The physical or chemical nature of the change which accompanies this unsightly phenomenon is not known. The taste and technical requirements of the industry preclude any substantial modifications of the chocolate compositions as currently employed. For instance, such a manufacturing process as enrobing is highly sensitive to the melting point and viscosity properties. Furthermore, foreign tastes must be avoided and the characteristic chocolate flavor must be preserved to the satisfaction of the consuming public. I
In accordance with the present invention it has been discovered that by the incorporation of minor amounts of certain materials to be described hereinafter within a chocolate product, the tendency to gray or bloom is greatly reduced without any other noticeable effect upon the appearance or taste of the unstabilized material.
The term chocolate product as employed in this application is intended to include the solid or semiplastic food prepared by finely grinding cacao nibs and compositions wherein this material is an essential ingredient. Thus, within the expression is included such material commonly known as chocolate liquor, chocolate,
Chocolate charine ingredient may be sucrose,dextrose, dried corn syrup and the like; and the chocolate liquor, milk solids,
saccharine compositions commonly known as milk chocolate, sweet milk chocolate, milk chocolate coating, sweet milk chocolate coating, skim milk chocolate, buttermilk chocolate and mixed dairy product chocolates. Furthermore, compositions made from sweet chocolate or cocoa and fats other than cacao fat are intended by the generic term. In these latter compositions the. cacao fat is replaced in part by one or a mix ture of two or more vegetable food oils or fats other than cacao fat, which may be hardened or hydrogenated. Such coatings are employed primarily to obtain variations in melting point.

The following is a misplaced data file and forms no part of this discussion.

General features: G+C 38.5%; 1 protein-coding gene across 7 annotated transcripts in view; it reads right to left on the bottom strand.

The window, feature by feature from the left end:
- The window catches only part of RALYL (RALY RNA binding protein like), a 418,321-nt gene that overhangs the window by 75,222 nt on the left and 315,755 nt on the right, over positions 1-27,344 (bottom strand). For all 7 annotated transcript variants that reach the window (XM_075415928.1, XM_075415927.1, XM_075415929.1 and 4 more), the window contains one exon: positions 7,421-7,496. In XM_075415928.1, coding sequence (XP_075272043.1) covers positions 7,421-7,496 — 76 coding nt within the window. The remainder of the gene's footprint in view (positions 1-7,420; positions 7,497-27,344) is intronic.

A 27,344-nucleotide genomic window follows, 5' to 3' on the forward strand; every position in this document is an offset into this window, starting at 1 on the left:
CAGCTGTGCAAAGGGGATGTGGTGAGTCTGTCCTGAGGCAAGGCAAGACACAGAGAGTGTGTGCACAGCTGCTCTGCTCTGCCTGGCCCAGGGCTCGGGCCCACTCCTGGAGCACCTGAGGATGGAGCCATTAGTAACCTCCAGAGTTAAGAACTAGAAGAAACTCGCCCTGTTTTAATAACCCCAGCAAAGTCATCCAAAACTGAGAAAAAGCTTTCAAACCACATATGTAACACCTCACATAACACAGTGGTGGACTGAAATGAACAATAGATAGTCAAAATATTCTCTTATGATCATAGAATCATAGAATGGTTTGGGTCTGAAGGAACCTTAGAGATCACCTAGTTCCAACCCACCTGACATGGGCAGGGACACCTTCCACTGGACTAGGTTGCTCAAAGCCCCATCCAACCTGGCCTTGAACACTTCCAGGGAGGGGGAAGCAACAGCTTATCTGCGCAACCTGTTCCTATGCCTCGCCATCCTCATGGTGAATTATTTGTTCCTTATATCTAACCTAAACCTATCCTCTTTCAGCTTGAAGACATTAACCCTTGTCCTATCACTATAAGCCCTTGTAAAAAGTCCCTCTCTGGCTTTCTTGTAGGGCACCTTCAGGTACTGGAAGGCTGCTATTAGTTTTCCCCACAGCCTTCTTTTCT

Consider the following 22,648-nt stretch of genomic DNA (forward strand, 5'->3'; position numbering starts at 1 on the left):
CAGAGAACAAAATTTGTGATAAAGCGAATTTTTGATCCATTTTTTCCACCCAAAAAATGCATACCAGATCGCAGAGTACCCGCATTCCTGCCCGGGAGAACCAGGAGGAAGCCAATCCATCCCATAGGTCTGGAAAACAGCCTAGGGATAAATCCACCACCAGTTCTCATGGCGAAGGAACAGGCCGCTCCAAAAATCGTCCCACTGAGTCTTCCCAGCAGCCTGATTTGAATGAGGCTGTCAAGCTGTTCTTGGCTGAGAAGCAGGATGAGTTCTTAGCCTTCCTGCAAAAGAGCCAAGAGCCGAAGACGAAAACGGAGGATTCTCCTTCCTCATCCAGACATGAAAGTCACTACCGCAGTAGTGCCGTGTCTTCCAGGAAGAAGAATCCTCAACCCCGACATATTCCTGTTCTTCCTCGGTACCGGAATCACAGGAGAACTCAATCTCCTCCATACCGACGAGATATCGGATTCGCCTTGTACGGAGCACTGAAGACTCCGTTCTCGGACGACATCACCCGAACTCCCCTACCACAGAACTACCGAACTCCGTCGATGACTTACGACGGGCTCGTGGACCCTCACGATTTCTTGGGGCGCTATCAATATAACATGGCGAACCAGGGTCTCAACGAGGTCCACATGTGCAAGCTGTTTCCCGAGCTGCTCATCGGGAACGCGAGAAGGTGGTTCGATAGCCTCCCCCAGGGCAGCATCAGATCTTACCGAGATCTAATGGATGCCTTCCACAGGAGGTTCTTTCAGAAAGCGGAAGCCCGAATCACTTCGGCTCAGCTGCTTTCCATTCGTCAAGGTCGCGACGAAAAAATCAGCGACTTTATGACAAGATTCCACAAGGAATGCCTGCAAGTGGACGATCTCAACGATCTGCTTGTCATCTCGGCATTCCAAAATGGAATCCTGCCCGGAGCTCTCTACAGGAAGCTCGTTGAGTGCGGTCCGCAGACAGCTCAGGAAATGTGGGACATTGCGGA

The chocolate and chocolate compositions as described above may contain additives as spice, ground vanilla beans, any natural food flavoring oil, oleoresin or extract, vanillin, ethyl vanillin, coumarin, or other artificial food flavoring, butter, milk fat, dried malted cereal extract, ground coffee, ground or whole nut meats, salt, and viscosity modifiers such as lecithin.
The stabilizing ingredient which is incorporated within the chocolate composition in accordance with this invention is a mixture of triglyceride esters of fatty acids. The fatty acids of these esters are primarily lauric, my-
I ristic and palmitic acids obtaintable from any of a num- .of glycerine and a suitable catalyst suchas stannous chloride 'dihydrate, as the first step. The second step consists of purification of the mixture resulting from the first step by fractional crystallization from a solvent carried out as follows: